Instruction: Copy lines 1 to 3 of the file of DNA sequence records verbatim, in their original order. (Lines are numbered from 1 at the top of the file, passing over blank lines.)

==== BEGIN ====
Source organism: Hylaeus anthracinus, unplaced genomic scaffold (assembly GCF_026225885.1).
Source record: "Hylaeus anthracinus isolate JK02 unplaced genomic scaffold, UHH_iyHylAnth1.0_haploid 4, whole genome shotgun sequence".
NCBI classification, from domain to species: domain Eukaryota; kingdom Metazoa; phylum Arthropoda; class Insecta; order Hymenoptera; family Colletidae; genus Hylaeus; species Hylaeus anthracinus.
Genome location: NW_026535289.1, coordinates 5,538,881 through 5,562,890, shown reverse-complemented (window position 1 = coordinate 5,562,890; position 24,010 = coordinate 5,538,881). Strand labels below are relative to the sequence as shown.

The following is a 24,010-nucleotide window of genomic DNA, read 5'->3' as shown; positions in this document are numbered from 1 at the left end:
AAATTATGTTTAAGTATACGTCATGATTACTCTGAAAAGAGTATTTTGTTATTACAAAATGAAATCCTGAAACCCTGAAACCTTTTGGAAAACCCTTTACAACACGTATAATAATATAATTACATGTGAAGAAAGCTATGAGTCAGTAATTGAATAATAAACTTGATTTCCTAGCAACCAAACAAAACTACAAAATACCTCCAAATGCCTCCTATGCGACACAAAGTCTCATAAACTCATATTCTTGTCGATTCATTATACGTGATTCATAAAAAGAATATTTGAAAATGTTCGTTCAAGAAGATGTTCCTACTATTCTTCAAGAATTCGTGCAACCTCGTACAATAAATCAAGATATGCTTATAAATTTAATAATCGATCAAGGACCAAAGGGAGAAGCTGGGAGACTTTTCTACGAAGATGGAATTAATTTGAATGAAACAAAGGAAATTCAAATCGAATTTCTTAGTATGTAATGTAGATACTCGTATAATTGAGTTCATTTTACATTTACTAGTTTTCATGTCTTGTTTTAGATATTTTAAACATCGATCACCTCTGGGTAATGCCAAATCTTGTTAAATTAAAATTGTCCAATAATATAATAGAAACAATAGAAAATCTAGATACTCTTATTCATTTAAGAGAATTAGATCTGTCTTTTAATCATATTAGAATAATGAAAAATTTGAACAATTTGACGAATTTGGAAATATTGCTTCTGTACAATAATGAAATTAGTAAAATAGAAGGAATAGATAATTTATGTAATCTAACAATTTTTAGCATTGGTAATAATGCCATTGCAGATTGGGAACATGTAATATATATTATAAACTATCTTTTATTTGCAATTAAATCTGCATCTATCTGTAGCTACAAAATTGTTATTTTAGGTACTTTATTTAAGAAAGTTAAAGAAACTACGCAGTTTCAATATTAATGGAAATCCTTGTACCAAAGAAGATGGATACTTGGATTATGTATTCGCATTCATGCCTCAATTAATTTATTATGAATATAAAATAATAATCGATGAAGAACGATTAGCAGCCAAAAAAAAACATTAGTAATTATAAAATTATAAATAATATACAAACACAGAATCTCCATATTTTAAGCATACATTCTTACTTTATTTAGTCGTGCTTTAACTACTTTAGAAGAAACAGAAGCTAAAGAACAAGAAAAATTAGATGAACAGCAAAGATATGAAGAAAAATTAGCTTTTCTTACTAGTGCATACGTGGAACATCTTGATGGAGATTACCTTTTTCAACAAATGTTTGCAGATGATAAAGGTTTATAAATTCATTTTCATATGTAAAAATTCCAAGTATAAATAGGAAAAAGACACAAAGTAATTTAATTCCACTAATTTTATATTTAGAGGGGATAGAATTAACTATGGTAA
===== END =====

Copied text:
Source organism: Hylaeus anthracinus, unplaced genomic scaffold (assembly GCF_026225885.1).
Source record: "Hylaeus anthracinus isolate JK02 unplaced genomic scaffold, UHH_iyHylAnth1.0_haploid 4, whole genome shotgun sequence".
NCBI classification, from domain to species: domain Eukaryota; kingdom Metazoa; phylum Arthropoda; class Insecta; order Hymenoptera; family Colletidae; genus Hylaeus; species Hylaeus anthracinus.